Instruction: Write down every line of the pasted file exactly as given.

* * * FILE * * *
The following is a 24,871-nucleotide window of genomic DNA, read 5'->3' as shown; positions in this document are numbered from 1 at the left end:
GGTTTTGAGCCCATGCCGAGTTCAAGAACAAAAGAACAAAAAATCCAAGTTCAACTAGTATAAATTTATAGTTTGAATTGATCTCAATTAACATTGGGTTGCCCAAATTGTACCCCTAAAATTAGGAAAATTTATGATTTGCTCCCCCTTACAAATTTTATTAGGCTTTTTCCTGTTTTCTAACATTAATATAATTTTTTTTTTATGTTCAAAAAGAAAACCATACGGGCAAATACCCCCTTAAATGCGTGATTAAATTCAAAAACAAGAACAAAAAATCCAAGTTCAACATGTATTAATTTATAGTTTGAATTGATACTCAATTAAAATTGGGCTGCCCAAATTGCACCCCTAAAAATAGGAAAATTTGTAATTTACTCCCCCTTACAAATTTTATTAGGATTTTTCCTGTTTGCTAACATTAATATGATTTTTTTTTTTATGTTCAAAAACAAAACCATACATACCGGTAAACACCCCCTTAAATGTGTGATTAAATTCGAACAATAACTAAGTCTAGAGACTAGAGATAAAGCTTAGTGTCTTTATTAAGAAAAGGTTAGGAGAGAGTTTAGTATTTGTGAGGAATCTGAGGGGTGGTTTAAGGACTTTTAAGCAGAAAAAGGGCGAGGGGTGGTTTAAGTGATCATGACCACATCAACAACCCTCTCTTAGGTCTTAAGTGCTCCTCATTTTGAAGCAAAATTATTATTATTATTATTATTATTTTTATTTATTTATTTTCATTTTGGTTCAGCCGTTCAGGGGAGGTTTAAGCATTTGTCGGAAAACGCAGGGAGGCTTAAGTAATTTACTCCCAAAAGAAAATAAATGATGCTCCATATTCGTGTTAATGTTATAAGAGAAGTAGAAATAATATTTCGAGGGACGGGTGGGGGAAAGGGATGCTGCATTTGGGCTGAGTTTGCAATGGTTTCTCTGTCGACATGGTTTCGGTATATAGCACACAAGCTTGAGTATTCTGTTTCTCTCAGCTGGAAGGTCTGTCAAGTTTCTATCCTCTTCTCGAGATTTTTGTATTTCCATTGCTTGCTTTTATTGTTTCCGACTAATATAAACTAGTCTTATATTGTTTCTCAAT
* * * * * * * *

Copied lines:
The following is a 24,871-nucleotide window of genomic DNA, read 5'->3' as shown; positions in this document are numbered from 1 at the left end:
GGTTTTGAGCCCATGCCGAGTTCAAGAACAAAAGAACAAAAAATCCAAGTTCAACTAGTATAAATTTATAGTTTGAATTGATCTCAATTAACATTGGGTTGCCCAAATTGTACCCCTAAAATTAGGAAAATTTATGATTTGCTCCCCCTTACAAATTTTATTAGGCTTTTTCCTGTTTTCTAACATTAATATAATTTTTTTTTTATGTTCAAAAAGAAAACCATACGGGCAAATACCCCCTTAAATGCGTGATTAAATTCAAAAACAAGAACAAAAAATCCAAGTTCAACATGTATTAATTTATAGTTTGAATTGATACTCAATTAAAATTGGGCTGCCCAAATTGCACCCCTAAAAATAGGAAAATTTGTAATTTACTCCCCCTTACAAATTTTATTAGGATTTTTCCTGTTTGCTAACATTAATATGATTTTTTTTTTTATGTTCAAAAACAAAACCATACATACCGGTAAACACCCCCTTAAATGTGTGATTAAATTCGAACAATAACTAAGTCTAGAGACTAGAGATAAAGCTTAGTGTCTTTATTAAGAAAAGGTTAGGAGAGAGTTTAGTATTTGTGAGGAATCTGAGGGGTGGTTTAAGGACTTTTAAGCAGAAAAAGGGCGAGGGGTGGTTTAAGTGATCATGACCACATCAACAACCCTCTCTTAGGTCTTAAGTGCTCCTCATTTTGAAGCAAAATTATTATTATTATTATTATTATTTTTATTTATTTATTTTCATTTTGGTTCAGCCGTTCAGGGGAGGTTTAAGCATTTGTCGGAAAACGCAGGGAGGCTTAAGTAATTTACTCCCAAAAGAAAATAAATGATGCTCCATATTCGTGTTAATGTTATAAGAGAAGTAGAAATAATATTTCGAGGGACGGGTGGGGGAAAGGGATGCTGCATTTGGGCTGAGTTTGCAATGGTTTCTCTGTCGACATGGTTTCGGTATATAGCACACAAGCTTGAGTATTCTGTTTCTCTCAGCTGGAAGGTCTGTCAAGTTTCTATCCTCTTCTCGAGATTTTTGTATTTCCATTGCTTGCTTTTATTGTTTCCGACTAATATAAACTAGTCTTATATTGTTTCTCAAT